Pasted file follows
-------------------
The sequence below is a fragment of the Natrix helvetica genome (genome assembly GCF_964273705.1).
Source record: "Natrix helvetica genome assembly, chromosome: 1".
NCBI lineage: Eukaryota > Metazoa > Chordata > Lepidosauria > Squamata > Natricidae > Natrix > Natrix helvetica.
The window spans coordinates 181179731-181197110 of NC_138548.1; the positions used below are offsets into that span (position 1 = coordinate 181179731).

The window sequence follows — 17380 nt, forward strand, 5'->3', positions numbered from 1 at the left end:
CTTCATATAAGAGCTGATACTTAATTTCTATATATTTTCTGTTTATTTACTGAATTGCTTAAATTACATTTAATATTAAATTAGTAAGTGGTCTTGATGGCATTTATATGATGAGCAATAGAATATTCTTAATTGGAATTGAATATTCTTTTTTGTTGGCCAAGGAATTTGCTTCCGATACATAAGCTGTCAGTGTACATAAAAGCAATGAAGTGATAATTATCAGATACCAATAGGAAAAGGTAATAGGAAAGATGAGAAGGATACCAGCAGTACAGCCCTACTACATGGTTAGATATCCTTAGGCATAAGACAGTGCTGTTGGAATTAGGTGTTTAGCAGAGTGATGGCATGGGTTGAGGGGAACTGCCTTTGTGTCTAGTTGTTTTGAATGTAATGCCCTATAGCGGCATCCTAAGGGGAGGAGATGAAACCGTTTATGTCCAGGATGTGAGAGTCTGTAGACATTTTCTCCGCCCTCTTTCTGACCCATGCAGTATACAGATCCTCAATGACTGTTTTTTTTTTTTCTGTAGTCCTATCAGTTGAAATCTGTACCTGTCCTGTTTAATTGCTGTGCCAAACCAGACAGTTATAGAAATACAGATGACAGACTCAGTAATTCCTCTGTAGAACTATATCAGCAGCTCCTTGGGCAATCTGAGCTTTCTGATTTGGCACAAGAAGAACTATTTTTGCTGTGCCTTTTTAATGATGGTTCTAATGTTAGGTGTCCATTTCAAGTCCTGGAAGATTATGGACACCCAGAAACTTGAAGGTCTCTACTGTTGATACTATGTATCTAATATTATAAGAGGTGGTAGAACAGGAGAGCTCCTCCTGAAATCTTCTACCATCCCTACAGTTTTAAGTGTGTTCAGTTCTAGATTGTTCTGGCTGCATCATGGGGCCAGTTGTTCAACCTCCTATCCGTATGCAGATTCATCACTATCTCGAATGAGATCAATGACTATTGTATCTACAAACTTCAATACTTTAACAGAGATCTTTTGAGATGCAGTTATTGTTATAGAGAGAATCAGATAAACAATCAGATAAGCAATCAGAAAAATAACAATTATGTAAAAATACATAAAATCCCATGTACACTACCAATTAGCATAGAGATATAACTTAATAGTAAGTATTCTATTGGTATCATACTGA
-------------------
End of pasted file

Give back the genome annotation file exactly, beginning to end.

The sequence below is a fragment of the Natrix helvetica genome (genome assembly GCF_964273705.1).
Source record: "Natrix helvetica genome assembly, chromosome: 1".
NCBI lineage: Eukaryota > Metazoa > Chordata > Lepidosauria > Squamata > Natricidae > Natrix > Natrix helvetica.
The window spans coordinates 181179731-181197110 of NC_138548.1; the positions used below are offsets into that span (position 1 = coordinate 181179731).

The window sequence follows — 17380 nt, forward strand, 5'->3', positions numbered from 1 at the left end:
CTTCATATAAGAGCTGATACTTAATTTCTATATATTTTCTGTTTATTTACTGAATTGCTTAAATTACATTTAATATTAAATTAGTAAGTGGTCTTGATGGCATTTATATGATGAGCAATAGAATATTCTTAATTGGAATTGAATATTCTTTTTTGTTGGCCAAGGAATTTGCTTCCGATACATAAGCTGTCAGTGTACATAAAAGCAATGAAGTGATAATTATCAGATACCAATAGGAAAAGGTAATAGGAAAGATGAGAAGGATACCAGCAGTACAGCCCTACTACATGGTTAGATATCCTTAGGCATAAGACAGTGCTGTTGGAATTAGGTGTTTAGCAGAGTGATGGCATGGGTTGAGGGGAACTGCCTTTGTGTCTAGTTGTTTTGAATGTAATGCCCTATAGCGGCATCCTAAGGGGAGGAGATGAAACCGTTTATGTCCAGGATGTGAGAGTCTGTAGACATTTTCTCCGCCCTCTTTCTGACCCATGCAGTATACAGATCCTCAATGACTGTTTTTTTTTTTTCTGTAGTCCTATCAGTTGAAATCTGTACCTGTCCTGTTTAATTGCTGTGCCAAACCAGACAGTTATAGAAATACAGATGACAGACTCAGTAATTCCTCTGTAGAACTATATCAGCAGCTCCTTGGGCAATCTGAGCTTTCTGATTTGGCACAAGAAGAACTATTTTTGCTGTGCCTTTTTAATGATGGTTCTAATGTTAGGTGTCCATTTCAAGTCCTGGAAGATTATGGACACCCAGAAACTTGAAGGTCTCTACTGTTGATACTATGTATCTAATATTATAAGAGGTGGTAGAACAGGAGAGCTCCTCCTGAAATCTTCTACCATCCCTACAGTTTTAAGTGTGTTCAGTTCTAGATTGTTCTGGCTGCATCATGGGGCCAGTTGTTCAACCTCCTATCCGTATGCAGATTCATCACTATCTCGAATGAGATCAATGACTATTGTATCTACAAACTTCAATACTTTAACAGAGATCTTTTGAGATGCAGTTATTGTTATAGAGAGAATCAGATAAACAATCAGATAAGCAATCAGAAAAATAACAATTATGTAAAAATACATAAAATCCCATGTACACTACCAATTAGCATAGAGATATAACTTAATAGTAAGTATTCTATTGGTATCATACTGA